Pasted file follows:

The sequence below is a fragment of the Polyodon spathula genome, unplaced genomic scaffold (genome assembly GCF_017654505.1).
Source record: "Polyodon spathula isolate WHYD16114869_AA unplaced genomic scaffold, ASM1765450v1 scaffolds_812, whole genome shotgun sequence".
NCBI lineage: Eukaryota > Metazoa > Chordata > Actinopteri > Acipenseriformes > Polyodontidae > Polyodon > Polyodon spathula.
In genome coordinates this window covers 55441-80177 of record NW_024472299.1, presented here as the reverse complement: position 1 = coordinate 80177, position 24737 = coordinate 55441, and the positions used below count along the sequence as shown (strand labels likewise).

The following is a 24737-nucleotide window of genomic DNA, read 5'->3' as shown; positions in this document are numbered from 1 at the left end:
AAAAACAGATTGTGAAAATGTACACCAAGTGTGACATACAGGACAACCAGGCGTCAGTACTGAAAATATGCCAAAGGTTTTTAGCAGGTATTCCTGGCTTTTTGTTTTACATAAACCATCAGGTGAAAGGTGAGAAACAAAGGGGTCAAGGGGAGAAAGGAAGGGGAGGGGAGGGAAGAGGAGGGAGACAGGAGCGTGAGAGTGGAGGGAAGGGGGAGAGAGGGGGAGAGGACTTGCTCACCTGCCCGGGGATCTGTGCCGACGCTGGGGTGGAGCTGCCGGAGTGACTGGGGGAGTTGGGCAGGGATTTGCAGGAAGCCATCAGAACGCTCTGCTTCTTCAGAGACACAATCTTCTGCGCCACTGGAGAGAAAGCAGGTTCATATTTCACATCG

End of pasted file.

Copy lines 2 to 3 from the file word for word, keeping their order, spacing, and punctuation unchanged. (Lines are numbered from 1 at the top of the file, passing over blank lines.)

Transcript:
Source record: "Polyodon spathula isolate WHYD16114869_AA unplaced genomic scaffold, ASM1765450v1 scaffolds_812, whole genome shotgun sequence".
NCBI lineage: Eukaryota > Metazoa > Chordata > Actinopteri > Acipenseriformes > Polyodontidae > Polyodon > Polyodon spathula.